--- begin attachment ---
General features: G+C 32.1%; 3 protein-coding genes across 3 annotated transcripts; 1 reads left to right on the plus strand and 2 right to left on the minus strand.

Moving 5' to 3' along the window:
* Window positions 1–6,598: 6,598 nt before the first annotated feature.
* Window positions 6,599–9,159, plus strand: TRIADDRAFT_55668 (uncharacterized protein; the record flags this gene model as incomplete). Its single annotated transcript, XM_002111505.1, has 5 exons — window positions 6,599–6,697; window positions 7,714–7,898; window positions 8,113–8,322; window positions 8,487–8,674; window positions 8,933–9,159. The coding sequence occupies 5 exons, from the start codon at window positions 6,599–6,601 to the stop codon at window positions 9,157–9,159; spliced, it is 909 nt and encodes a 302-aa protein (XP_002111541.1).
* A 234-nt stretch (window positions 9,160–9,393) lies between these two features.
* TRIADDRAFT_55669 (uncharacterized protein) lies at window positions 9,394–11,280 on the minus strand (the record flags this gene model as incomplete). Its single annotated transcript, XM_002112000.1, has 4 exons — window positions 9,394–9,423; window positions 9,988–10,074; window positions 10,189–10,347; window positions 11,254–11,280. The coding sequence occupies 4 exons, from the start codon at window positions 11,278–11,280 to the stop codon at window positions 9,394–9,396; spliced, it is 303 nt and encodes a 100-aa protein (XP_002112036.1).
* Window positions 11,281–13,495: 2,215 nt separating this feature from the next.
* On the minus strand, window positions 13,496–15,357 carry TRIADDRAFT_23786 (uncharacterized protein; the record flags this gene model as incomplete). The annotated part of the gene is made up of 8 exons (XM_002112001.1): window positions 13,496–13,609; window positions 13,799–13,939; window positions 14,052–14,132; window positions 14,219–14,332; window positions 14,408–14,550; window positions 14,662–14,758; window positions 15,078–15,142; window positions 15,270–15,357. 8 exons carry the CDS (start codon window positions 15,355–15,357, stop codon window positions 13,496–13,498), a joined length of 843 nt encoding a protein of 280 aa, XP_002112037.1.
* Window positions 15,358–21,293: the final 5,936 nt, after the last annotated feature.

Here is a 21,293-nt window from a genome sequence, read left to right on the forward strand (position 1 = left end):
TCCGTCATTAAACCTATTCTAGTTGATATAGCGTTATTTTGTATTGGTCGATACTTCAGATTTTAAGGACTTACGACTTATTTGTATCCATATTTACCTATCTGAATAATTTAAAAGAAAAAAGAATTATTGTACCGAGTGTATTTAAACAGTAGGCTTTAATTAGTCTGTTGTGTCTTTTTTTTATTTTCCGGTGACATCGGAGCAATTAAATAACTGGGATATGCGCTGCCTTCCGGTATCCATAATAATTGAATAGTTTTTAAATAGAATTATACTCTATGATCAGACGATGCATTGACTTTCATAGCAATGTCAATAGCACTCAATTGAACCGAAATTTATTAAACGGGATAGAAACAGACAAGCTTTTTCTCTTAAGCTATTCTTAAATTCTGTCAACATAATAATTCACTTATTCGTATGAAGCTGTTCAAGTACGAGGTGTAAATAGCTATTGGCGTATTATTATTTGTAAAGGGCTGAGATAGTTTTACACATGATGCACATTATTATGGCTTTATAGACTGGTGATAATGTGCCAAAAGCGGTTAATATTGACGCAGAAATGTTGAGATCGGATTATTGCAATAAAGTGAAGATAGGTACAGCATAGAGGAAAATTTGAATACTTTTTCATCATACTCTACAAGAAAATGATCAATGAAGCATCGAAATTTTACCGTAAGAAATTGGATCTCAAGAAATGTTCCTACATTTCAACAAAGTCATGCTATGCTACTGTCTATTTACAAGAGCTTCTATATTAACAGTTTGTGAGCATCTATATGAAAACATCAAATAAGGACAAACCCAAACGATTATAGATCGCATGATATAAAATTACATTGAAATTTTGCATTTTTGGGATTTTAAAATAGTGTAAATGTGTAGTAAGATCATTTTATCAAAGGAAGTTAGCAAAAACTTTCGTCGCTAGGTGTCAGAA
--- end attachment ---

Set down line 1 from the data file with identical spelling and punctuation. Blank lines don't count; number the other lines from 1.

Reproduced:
General features: G+C 32.1%; 3 protein-coding genes across 3 annotated transcripts; 1 reads left to right on the plus strand and 2 right to left on the minus strand.